Keep specimen at 4C
Respiratory specimen of choice is a NASOPHARYNGEAL ASPIRATE. Collect the aspirate in a leukens trap and immediately transport to Clinical Virology Laboratory. Refer to the Nursing Procedure Manual, Section VII, Respiratory Care, 7:14:a for complete instructions on the collection of a nasopharyngeal aspirate using a leukens trap. Nasal washings, tracheal aspirates, and bronchoalveolar lavage specimens may be submitted. Collection of COMBINED THROAT AND NASOPHARYNGEAL SWABS is recommended for patients in which aspirates or washings cannot be readily obtained. For collection of nasopharyngeal swab specimen: 1. Insert swab into one nostril. 2. Press swab tip on the mucosal surface of the mid-inferior portion of the inferior turbinate, and rub the swab tip several times across the mucosal surface to loosen and collect cellular material. 3. Withdrawal the swab; place swab into tube of Viral Transport Medium. For collection of oropharyngeal swab specimen: 1. Ask patient to open mouth widely and phonate an 'ah'. 2. Gently depress the tongue with a tongue blade. 3. Guide a swab over the tongue into the posterior oropharynx. 4. Using a gentle back-and-forth sweeping motion, swab the area behind the uvula and between the tonsillar pillars. 5. Withdrawal the swab; place swab into the same tube of Viral Transport Medium that contains the nasoparyngeal swab. Immediately transport to the Clinical Virology Laboratory.
Swab specimens not received in viral transport medium or received in bacteriological transport medium are discouraged. DO NOT USE CALCIUM ALGINATE OR WOODEN SHAFT SWABS FOR COLLECTION OF SPECIMENS; ONLY USE DACRON OR RAYON TIPPED SWABS ON PLASTIC OR METAL SHAFTS.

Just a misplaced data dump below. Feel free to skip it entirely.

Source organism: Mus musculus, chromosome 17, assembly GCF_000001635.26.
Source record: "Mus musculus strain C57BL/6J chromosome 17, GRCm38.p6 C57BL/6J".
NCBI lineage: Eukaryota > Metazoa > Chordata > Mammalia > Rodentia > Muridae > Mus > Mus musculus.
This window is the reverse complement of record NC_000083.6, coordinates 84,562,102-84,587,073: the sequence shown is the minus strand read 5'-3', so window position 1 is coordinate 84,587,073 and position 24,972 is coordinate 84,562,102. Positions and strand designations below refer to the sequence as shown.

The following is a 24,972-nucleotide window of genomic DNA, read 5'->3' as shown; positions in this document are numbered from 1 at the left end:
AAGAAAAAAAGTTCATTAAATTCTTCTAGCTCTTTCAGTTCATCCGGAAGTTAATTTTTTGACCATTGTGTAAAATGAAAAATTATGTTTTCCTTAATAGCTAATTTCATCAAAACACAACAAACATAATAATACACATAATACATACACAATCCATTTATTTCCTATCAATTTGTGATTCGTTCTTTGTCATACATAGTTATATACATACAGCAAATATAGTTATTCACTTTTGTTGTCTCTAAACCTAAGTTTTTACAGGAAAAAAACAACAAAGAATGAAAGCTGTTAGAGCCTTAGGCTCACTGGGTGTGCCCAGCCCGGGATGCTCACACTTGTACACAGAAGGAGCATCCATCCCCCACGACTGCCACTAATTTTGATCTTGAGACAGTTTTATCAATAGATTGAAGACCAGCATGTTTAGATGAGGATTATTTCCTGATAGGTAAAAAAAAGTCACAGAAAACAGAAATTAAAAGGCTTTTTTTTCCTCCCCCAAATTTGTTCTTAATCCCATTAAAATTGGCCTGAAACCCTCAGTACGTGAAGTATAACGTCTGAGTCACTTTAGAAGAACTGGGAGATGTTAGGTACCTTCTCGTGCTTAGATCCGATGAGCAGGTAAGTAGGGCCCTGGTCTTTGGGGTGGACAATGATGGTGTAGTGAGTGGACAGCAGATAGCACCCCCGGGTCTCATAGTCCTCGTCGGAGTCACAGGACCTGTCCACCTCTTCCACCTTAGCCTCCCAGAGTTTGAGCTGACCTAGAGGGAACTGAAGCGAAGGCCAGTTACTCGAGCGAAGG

Amplification and detection of enterovirus RNA 5'-untranslated region using TaqMan real-time PCR technology. This test is performed pursuant to an agreement with Roche Molecular Systems, Inc.
If positive, results are reported as enterovirus RNA detected.
Negative or no enterovirus RNA detected
Recovery of enteroviruses may be enhanced by collecting specimens from multiple different body sites. These may include CSF, urine, blood (serum or plasma), respiratory, stool, tissue (e.g., liver, myocardium), and sterile body fluids (e.g., pericardial fluid, pleural fluid). Cerebrospinal fluid (CSF) is the specimen of choice for detecting enteroviruses in patients with aseptic meningitis or other central nervous system (CNS) diseases. It is also recommended that urine and serum specimens be sent on all patients with CNS disease to increase the likelihood of finding an enterovirus. A positive result from any one of these specimens is diagnostic for enteroviral disease. Both urine and serum should be sent on neonates and other children that present with sepsis or acute nonfocal febrile illness. Please Note: positive results from respiratory and stool specimens do not always correlate with disease because of prolonged viral shedding. Positive results from these specimens should be interpreted accordingly. Please call the Clinical Virology Laboratory at extension 42050 for more information on requirements for specimen collection and handling.